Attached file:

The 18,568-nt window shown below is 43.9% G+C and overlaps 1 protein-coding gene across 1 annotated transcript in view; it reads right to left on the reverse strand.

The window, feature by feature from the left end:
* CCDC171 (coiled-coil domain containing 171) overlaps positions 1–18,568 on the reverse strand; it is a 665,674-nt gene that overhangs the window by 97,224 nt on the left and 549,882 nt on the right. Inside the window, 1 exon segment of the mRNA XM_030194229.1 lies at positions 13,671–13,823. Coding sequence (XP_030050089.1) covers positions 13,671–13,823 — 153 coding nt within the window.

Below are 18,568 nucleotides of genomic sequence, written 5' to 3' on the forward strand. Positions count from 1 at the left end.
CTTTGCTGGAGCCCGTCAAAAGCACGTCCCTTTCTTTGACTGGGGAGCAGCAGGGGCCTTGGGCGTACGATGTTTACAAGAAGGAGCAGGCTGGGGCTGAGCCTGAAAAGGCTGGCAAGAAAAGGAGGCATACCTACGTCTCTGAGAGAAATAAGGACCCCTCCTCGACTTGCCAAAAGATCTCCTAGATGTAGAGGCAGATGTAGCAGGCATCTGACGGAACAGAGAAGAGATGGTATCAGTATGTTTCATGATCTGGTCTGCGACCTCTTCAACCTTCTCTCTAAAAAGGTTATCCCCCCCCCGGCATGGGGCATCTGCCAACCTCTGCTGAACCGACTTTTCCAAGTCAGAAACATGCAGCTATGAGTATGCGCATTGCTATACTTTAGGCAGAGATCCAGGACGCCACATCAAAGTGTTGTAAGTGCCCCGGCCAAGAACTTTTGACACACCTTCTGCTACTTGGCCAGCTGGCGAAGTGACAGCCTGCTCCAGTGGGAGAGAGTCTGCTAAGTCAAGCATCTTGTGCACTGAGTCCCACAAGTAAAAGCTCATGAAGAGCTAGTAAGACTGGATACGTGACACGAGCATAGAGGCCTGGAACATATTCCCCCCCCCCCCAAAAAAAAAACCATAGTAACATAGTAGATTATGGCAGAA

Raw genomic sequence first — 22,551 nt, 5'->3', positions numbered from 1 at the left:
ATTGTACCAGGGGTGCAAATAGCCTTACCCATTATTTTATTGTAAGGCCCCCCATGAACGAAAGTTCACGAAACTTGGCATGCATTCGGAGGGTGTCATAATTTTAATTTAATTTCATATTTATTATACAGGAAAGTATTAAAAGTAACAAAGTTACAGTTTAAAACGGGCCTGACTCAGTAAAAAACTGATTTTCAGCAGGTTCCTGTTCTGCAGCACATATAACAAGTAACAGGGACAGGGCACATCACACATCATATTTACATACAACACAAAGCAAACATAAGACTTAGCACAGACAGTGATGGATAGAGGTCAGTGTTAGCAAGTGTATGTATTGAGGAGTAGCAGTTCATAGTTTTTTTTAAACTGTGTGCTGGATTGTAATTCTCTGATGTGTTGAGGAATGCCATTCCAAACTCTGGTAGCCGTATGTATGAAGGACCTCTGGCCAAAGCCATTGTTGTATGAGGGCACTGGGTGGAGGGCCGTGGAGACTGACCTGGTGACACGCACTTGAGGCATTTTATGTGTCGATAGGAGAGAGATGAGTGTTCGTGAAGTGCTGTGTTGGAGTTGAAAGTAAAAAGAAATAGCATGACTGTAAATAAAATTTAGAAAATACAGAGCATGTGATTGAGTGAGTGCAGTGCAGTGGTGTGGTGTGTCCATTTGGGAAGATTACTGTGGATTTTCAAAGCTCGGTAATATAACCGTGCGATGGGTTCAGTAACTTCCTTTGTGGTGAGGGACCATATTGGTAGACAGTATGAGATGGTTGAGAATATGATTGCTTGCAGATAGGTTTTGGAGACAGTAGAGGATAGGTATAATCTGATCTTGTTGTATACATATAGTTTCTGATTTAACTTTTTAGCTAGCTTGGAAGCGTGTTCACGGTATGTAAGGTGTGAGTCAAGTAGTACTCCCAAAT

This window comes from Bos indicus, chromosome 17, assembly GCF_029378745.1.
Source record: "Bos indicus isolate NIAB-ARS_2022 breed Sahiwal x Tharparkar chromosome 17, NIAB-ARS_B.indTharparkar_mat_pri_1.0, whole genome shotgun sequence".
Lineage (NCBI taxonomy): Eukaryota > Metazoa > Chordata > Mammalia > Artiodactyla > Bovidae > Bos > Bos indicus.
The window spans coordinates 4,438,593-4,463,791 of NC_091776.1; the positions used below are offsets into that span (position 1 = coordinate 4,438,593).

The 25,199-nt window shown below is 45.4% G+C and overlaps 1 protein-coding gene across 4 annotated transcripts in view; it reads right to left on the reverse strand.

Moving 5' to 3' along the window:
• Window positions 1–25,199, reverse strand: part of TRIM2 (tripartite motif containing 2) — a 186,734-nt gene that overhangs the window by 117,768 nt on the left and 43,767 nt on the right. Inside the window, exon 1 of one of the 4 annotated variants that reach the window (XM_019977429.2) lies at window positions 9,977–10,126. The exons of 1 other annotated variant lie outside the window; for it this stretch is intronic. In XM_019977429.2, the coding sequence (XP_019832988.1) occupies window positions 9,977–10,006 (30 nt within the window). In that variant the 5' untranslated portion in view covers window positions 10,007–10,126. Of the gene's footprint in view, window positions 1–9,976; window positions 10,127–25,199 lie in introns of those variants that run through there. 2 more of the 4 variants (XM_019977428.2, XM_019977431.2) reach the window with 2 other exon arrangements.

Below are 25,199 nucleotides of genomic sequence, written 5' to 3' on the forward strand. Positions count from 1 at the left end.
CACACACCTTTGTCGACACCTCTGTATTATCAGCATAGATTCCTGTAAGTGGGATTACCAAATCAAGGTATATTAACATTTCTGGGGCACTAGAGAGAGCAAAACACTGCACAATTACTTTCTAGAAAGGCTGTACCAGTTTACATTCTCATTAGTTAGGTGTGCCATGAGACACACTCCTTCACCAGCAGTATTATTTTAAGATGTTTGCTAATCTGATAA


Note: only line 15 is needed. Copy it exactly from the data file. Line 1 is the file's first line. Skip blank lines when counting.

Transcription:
Below are 25,199 nucleotides of genomic sequence, written 5' to 3' on the forward strand. Positions count from 1 at the left end.